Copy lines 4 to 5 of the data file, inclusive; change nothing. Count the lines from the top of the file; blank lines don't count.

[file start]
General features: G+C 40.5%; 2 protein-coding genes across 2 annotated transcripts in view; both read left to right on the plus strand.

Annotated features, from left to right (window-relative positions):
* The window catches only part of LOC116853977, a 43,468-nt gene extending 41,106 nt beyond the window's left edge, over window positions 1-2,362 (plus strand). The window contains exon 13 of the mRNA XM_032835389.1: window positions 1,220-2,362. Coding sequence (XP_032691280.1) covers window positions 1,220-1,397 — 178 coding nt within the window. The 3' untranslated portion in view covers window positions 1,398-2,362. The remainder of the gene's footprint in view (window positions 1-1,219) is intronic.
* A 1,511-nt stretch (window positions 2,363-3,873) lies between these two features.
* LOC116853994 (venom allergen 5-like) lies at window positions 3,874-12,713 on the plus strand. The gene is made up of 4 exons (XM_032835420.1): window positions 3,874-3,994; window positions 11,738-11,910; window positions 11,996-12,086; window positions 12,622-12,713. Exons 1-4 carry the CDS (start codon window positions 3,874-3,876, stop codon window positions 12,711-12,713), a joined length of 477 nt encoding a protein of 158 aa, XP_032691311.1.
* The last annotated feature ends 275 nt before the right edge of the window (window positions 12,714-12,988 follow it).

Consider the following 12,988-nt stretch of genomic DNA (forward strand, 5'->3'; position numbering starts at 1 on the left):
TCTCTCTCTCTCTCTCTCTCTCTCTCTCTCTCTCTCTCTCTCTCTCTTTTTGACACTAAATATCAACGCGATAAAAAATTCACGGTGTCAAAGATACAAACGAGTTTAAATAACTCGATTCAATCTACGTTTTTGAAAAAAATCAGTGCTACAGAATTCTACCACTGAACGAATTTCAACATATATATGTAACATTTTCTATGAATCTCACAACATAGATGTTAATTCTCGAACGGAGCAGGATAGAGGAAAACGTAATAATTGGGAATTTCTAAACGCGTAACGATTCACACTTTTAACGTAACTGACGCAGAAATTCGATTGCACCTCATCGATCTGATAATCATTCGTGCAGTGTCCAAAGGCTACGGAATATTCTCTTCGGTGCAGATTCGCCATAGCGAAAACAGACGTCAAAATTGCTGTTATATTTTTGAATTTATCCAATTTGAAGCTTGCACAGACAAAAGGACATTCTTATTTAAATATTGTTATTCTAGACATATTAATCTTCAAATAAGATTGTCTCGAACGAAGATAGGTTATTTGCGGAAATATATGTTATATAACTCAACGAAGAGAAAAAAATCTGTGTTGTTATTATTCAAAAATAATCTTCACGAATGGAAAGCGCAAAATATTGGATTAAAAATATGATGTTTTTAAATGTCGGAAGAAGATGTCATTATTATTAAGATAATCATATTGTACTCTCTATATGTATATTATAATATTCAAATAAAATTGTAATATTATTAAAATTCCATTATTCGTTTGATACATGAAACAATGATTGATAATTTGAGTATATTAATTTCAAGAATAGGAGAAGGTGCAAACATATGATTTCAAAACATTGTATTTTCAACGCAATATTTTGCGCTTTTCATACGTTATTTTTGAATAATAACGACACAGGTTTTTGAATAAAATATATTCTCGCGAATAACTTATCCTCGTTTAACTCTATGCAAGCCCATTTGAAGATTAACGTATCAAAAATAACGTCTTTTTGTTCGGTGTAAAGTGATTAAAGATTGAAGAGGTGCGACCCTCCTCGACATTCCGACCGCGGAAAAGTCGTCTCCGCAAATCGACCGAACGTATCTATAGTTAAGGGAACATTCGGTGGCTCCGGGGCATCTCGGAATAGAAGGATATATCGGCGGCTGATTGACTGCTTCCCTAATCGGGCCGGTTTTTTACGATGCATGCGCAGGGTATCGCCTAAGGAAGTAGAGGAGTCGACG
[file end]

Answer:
* A 1,511-nt stretch (window positions 2,363-3,873) lies between these two features.
* LOC116853994 (venom allergen 5-like) lies at window positions 3,874-12,713 on the plus strand. The gene is made up of 4 exons (XM_032835420.1): window positions 3,874-3,994; window positions 11,738-11,910; window positions 11,996-12,086; window positions 12,622-12,713. Exons 1-4 carry the CDS (start codon window positions 3,874-3,876, stop codon window positions 12,711-12,713), a joined length of 477 nt encoding a protein of 158 aa, XP_032691311.1.